The Rise and Fall of MLG.tv
In 2013-2014, Major League Gaming (MLG) made several bold moves to strengthen their position as the premier eSports organizer in North America.
In 2013-2014, Major League Gaming (MLG) made several bold moves to strengthen their position as the premier eSports organizer in North America. At the time, MLG was the home of Call of Duty eSports, coming off an extremely successful year on Black Ops 2 and big plans for Ghosts.In late 2013, MLG decided to launch their own streaming platform. The decision came after various degrees of success with other broadcasting and streaming methods, including partnerships with ESPN and Twitch.MLG.tv was born to rival Twitch, but with more focus on competitive gaming. To celebrate the launch, MLG brought on Optic Gaming, one of their first partners, for a 24/7 marathon stream. The players on the pro team at the time (Nadeshot, Scumpi, Big Tymer, and Jkap) streamed pubs on Call of Duty Ghosts for a multitude of fans. H3cz, owner of Optic, announced plans for the marathon stream in the following video. Always looking toward the future, H3cz stated that he saw huge potential for Call of Duty eSports and that MLG was on the right track. (Thank you to @RondezFox and @FavoriteCereal for this piece of CoD history.)https://www.youtube.com/watch?v=vLeChHVqcq0Soon, other pro players signed contracts with MLG.tv, making it the new home for Call of Duty eSports. MLG pursued and landed other big personalities, including PewDiePie, the most popular gaming YouTuber in the world. Streamers reported larger ad revenues than they ever received from Twitch, and all seemed right in the world, but there was a downside.While ad revenues were great, streamers were unable to garner the same kind of attention that Twitch provided. Many of the big personalities that made the switch immediately went back once their contracts with MLG expired. Call of Duty pros, however, were stuck with MLG due to special clauses in their contracts: they had to stream MLG Pro League matches and weekend 2ks, 5ks, and 10ks exclusively on MLG.tv. It did not take long for fans and players alike to begin complaining about the predicament.
When Major League Gaming launched MLG.tv, they had all the right intentions. They were creating a community to foster competitive Call of Duty, the game they had worked so hard to legitimize. Unfortunately, the reality was that MLG.tv was too exclusive and prevented growth as a result. Exclusivity may be great for hip night clubs, but in the world of gaming, it is killer.Call of Duty's golden boy, Matt "Nadeshot" Hagg, expressed his distaste in a video titled My Biggest Regret. He stated, "I just feel very responsible for the decline in viewership in competitive Call of Duty. When I left Twitch, I was really at the forefront of competitive Call of Duty. The viewership was thriving, other eSports and the players and the casters and the analysts were giving our game more respect than we had in previous times. And then, in one day, flip of the switch, I go and stream on another website—and basically it caused all the other pro players to go and sign on and stream on MLG.tv. And it basically alienated competitive Call of Duty away from all the other eSports when we were trying to climb out of that hole in the first place.”https://youtu.be/Sh3iE1G79wkDespite all of this, competitive Call of Duty continued to thrive. Players were given a legitimate chance to make gaming a career with more tournaments, larger prize pools, and mainstream exposure at events such as the X Games. Even so, fans were not impressed and sided with Nadeshot when he said that MLG.tv stifled the growth of CoD eSports.The situation drastically changed when Activision announced the Call of Duty World League.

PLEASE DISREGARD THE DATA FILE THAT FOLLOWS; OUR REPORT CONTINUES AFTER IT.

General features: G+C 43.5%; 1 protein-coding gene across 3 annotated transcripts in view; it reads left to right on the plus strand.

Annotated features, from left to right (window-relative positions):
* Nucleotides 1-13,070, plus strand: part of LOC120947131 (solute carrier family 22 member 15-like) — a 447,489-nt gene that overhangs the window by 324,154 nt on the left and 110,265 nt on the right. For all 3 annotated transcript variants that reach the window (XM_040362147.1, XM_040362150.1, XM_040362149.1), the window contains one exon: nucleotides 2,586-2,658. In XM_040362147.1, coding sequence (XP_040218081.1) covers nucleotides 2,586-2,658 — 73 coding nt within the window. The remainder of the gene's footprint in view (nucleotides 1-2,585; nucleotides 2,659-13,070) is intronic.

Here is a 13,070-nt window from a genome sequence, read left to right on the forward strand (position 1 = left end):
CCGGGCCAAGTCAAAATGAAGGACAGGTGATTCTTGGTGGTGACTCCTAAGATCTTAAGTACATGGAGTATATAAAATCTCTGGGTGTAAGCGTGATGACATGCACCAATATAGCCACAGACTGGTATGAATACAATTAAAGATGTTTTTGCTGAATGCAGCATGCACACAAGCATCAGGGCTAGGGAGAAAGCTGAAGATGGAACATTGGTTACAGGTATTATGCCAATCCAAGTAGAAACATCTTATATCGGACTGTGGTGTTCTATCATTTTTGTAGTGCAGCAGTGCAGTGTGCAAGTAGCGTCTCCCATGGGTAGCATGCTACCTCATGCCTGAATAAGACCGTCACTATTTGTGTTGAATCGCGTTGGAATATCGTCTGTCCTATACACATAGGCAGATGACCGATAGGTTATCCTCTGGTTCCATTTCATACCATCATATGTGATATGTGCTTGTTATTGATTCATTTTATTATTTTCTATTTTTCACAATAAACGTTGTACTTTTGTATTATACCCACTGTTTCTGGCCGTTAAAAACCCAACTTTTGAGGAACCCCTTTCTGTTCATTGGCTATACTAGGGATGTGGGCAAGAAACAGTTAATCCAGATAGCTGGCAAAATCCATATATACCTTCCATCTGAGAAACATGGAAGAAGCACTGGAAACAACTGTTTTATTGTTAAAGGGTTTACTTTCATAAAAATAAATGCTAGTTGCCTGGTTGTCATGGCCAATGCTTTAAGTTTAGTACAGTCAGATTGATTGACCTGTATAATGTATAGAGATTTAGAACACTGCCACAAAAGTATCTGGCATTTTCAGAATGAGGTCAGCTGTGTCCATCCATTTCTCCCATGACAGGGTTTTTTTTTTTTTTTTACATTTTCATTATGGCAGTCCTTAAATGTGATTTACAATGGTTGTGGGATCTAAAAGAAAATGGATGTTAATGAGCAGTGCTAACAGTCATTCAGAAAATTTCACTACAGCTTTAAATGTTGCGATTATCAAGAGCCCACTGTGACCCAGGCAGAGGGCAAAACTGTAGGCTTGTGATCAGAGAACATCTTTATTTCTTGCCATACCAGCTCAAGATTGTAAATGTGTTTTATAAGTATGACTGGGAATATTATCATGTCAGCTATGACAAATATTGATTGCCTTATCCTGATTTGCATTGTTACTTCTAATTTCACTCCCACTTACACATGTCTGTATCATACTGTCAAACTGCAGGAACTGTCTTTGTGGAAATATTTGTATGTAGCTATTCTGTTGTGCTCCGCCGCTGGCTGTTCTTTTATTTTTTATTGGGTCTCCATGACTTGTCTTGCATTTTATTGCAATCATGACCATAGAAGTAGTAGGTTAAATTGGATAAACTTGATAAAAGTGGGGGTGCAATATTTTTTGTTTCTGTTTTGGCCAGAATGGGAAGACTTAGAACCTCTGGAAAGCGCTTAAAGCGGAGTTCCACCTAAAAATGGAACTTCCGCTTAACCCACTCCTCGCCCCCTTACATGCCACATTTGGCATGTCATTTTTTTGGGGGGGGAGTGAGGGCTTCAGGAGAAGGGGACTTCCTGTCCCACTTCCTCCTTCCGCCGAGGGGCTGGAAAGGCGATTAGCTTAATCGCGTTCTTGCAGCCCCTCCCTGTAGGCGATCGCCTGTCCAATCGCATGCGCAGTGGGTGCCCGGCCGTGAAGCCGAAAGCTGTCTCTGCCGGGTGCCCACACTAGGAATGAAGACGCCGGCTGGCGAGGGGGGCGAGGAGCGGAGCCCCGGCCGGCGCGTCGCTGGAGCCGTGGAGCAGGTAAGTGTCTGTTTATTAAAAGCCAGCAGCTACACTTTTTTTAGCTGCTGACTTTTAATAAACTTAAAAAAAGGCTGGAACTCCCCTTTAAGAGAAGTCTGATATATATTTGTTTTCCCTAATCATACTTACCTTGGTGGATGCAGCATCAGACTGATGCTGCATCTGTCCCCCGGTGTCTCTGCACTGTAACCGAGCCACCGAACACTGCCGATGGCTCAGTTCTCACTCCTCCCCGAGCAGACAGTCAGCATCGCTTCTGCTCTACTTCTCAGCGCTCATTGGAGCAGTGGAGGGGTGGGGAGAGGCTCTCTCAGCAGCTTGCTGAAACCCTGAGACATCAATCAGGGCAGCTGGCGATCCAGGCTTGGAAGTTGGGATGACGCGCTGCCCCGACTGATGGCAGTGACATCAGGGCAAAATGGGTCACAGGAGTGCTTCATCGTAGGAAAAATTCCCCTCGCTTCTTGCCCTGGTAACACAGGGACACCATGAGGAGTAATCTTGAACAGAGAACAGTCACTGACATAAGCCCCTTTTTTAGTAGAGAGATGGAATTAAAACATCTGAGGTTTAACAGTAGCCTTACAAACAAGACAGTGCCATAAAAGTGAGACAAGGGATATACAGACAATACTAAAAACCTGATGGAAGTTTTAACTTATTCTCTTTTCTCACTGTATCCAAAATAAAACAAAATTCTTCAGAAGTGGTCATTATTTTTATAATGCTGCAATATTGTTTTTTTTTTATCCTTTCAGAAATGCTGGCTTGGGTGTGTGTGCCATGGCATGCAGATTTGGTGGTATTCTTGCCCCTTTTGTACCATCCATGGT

Activision essentially stole Call of Duty away from MLG, who could not compete with the game publisher's deep pockets and exclusive contracts. Pros soon began wandering back to Twitch, eager to build their streaming career once more on the world's most popular video game streaming platform. Meanwhile, MLG.tv has slowly been deteriorating, now only home to a few well-known pros. Even after Activision-Blizzard bought a majority of their assets, MLG has little involvement in Call of Duty eSports on Black Ops 3.
Et tu, Nadeshot?On March 15th, 2016, Nadeshot also announced his departure from MLG.tv on Twitter, as well as in the following excerpt from his Reddit post.
I just want to take a second to thank all of you who are a part of this community for supporting me through thick and thin over the course of these last few years. I know everything I do might not always make sense to some of you, but I appreciate that you're still willing to show me love day in and day out. I'm incredibly excited to start streaming once again on Twitch and hope I can bring some excitement back to competitive Call of Duty through my streams. I've been waiting a long time for this day and it brings me great joy to be typing this out as we speak. We've been through a lot together and I can't wait to start this new chapter with all of you!P.S. IT'S GOING DOWN, I'M YELLING TIMBER.Two thousand and sixty years after the death of Julius Caesar, Nadeshot's departure bears striking similarities to the assassination of the famous Roman figure, at least when it comes to MLG's streaming service. Caesar was attacked by a group of Roman senators, including his close friend Brutus. With this realization, he gave up the fight and spoke the phrase, "Et tu, Brute?" in Shakespeare's famous play. With the loss of their most valuable streamer, maybe now it is time for MLG to accept their fate as well.[easy-tweet tweet="Et tu, Nadeshot? The Rise and Fall of MLGtv" user="eSports_Guru" usehashtags="no"]
The end of https://t.co/T27ei87G3A may be near. What would you do in their situation?— eSports Guru (@eSports_Guru) March 17, 2016